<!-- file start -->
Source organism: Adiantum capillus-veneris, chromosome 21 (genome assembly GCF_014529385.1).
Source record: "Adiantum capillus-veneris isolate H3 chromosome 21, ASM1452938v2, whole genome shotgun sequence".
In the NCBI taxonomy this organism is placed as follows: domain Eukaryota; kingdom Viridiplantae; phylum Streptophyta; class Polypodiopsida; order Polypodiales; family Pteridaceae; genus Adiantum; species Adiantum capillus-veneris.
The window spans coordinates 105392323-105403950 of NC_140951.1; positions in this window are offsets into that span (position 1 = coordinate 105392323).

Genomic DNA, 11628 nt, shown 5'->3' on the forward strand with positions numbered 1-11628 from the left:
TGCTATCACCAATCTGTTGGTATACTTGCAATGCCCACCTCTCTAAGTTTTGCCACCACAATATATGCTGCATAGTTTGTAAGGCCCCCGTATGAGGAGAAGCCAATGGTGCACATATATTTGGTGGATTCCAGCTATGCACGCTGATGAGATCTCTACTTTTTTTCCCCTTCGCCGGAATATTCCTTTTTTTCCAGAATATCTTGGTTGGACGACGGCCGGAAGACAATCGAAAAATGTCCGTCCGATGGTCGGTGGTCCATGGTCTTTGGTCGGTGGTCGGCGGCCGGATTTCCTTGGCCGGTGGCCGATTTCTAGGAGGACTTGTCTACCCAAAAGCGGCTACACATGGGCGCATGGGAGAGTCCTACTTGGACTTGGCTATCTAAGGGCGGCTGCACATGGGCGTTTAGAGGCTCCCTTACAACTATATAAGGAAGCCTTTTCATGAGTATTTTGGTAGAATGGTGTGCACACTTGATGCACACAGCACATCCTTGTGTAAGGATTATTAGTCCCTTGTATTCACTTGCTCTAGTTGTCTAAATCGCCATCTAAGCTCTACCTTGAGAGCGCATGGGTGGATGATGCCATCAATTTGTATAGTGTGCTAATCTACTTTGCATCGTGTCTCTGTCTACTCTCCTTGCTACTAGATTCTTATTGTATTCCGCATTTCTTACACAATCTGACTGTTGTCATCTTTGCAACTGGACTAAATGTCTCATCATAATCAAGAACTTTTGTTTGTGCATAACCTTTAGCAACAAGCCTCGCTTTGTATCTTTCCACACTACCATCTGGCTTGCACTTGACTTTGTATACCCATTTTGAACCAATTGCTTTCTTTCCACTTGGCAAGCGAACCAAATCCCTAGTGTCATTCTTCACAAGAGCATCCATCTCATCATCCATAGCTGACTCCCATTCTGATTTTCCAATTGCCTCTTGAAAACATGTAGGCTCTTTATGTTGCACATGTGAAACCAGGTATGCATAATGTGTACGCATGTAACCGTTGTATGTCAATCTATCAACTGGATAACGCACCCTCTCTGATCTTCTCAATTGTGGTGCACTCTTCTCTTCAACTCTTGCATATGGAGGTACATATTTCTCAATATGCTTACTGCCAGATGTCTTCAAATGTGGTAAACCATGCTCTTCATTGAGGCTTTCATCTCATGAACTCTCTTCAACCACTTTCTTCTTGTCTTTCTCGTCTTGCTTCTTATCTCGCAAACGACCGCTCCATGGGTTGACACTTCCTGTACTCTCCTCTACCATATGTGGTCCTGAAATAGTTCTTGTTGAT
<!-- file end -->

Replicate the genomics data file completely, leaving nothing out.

Source organism: Adiantum capillus-veneris, chromosome 21 (genome assembly GCF_014529385.1).
Source record: "Adiantum capillus-veneris isolate H3 chromosome 21, ASM1452938v2, whole genome shotgun sequence".
In the NCBI taxonomy this organism is placed as follows: domain Eukaryota; kingdom Viridiplantae; phylum Streptophyta; class Polypodiopsida; order Polypodiales; family Pteridaceae; genus Adiantum; species Adiantum capillus-veneris.
The window spans coordinates 105392323-105403950 of NC_140951.1; positions in this window are offsets into that span (position 1 = coordinate 105392323).

Genomic DNA, 11628 nt, shown 5'->3' on the forward strand with positions numbered 1-11628 from the left:
TGCTATCACCAATCTGTTGGTATACTTGCAATGCCCACCTCTCTAAGTTTTGCCACCACAATATATGCTGCATAGTTTGTAAGGCCCCCGTATGAGGAGAAGCCAATGGTGCACATATATTTGGTGGATTCCAGCTATGCACGCTGATGAGATCTCTACTTTTTTTCCCCTTCGCCGGAATATTCCTTTTTTTCCAGAATATCTTGGTTGGACGACGGCCGGAAGACAATCGAAAAATGTCCGTCCGATGGTCGGTGGTCCATGGTCTTTGGTCGGTGGTCGGCGGCCGGATTTCCTTGGCCGGTGGCCGATTTCTAGGAGGACTTGTCTACCCAAAAGCGGCTACACATGGGCGCATGGGAGAGTCCTACTTGGACTTGGCTATCTAAGGGCGGCTGCACATGGGCGTTTAGAGGCTCCCTTACAACTATATAAGGAAGCCTTTTCATGAGTATTTTGGTAGAATGGTGTGCACACTTGATGCACACAGCACATCCTTGTGTAAGGATTATTAGTCCCTTGTATTCACTTGCTCTAGTTGTCTAAATCGCCATCTAAGCTCTACCTTGAGAGCGCATGGGTGGATGATGCCATCAATTTGTATAGTGTGCTAATCTACTTTGCATCGTGTCTCTGTCTACTCTCCTTGCTACTAGATTCTTATTGTATTCCGCATTTCTTACACAATCTGACTGTTGTCATCTTTGCAACTGGACTAAATGTCTCATCATAATCAAGAACTTTTGTTTGTGCATAACCTTTAGCAACAAGCCTCGCTTTGTATCTTTCCACACTACCATCTGGCTTGCACTTGACTTTGTATACCCATTTTGAACCAATTGCTTTCTTTCCACTTGGCAAGCGAACCAAATCCCTAGTGTCATTCTTCACAAGAGCATCCATCTCATCATCCATAGCTGACTCCCATTCTGATTTTCCAATTGCCTCTTGAAAACATGTAGGCTCTTTATGTTGCACATGTGAAACCAGGTATGCATAATGTGTACGCATGTAACCGTTGTATGTCAATCTATCAACTGGATAACGCACCCTCTCTGATCTTCTCAATTGTGGTGCACTCTTCTCTTCAACTCTTGCATATGGAGGTACATATTTCTCAATATGCTTACTGCCAGATGTCTTCAAATGTGGTAAACCATGCTCTTCATTGAGGCTTTCATCTCATGAACTCTCTTCAACCACTTTCTTCTTGTCTTTCTCGTCTTGCTTCTTATCTCGCAAACGACCGCTCCATGGGTTGACACTTCCTGTACTCTCCTCTACCATATGTGGTCCTGAAATAGTTCTTGTTGAT